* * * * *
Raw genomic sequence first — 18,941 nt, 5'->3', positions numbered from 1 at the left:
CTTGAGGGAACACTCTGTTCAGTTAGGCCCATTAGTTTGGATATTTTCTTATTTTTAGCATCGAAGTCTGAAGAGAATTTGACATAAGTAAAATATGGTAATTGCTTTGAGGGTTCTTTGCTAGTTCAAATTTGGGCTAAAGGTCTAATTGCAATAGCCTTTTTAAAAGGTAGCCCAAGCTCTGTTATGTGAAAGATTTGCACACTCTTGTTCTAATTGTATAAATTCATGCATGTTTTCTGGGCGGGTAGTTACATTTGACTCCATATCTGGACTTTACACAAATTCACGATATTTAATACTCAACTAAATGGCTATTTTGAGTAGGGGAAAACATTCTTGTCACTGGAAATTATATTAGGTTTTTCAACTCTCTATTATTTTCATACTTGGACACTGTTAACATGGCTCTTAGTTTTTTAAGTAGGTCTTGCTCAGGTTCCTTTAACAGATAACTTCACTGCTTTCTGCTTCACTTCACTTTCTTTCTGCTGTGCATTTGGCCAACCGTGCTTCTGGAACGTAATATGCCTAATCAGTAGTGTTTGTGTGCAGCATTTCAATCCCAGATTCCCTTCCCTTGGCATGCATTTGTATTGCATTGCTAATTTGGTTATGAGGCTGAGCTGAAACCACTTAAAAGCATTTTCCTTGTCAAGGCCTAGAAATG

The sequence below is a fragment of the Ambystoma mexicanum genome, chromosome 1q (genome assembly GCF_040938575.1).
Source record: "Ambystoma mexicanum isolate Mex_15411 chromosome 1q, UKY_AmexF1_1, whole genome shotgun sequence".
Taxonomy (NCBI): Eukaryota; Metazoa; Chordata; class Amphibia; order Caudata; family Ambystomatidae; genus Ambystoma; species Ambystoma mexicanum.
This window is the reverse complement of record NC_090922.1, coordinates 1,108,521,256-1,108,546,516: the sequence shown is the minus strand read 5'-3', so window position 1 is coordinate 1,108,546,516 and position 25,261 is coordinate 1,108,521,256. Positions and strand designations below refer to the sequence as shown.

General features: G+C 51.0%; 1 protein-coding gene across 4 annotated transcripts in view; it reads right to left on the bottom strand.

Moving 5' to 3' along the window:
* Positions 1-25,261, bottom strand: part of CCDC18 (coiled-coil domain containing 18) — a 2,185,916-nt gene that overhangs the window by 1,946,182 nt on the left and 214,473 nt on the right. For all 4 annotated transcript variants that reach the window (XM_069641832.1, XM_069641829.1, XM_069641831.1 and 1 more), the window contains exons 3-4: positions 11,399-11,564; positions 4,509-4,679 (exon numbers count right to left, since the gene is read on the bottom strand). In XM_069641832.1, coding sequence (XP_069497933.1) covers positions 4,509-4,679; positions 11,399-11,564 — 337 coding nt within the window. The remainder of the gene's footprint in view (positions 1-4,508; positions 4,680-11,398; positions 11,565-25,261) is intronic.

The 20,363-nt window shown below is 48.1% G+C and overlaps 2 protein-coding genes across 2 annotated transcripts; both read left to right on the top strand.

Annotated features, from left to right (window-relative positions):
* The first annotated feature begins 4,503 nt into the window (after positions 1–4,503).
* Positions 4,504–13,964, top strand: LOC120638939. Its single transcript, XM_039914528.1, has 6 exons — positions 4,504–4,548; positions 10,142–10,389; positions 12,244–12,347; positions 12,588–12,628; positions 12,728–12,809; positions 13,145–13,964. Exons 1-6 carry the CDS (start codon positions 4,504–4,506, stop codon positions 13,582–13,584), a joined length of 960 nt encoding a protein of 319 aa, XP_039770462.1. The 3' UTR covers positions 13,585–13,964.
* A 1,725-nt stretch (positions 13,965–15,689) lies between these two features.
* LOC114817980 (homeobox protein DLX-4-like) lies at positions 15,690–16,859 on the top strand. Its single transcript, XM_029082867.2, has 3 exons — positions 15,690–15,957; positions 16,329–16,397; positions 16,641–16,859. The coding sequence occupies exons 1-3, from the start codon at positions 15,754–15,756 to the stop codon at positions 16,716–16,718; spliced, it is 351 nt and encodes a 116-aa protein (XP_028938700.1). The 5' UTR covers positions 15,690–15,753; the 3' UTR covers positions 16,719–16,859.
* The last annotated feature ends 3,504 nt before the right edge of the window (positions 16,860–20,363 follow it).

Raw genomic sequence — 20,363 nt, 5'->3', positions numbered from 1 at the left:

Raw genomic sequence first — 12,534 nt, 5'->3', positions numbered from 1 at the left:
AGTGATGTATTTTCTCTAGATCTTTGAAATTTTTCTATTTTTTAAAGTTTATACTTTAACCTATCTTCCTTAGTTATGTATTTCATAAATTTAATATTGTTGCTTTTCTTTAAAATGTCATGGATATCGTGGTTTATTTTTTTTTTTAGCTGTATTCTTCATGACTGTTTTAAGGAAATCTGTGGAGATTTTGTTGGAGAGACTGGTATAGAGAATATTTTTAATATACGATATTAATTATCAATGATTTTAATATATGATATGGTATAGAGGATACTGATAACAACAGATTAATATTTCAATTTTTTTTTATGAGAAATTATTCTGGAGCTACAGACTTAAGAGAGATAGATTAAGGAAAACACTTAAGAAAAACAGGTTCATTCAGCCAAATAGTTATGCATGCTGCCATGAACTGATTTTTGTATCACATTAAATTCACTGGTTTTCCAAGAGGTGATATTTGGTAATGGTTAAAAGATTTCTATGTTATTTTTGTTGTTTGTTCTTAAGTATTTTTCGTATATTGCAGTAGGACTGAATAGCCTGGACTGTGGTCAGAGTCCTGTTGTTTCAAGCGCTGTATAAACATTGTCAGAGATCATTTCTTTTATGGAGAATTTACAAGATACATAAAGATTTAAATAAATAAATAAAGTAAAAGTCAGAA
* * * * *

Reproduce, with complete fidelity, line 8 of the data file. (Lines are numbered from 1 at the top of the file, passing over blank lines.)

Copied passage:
Moving 5' to 3' along the window: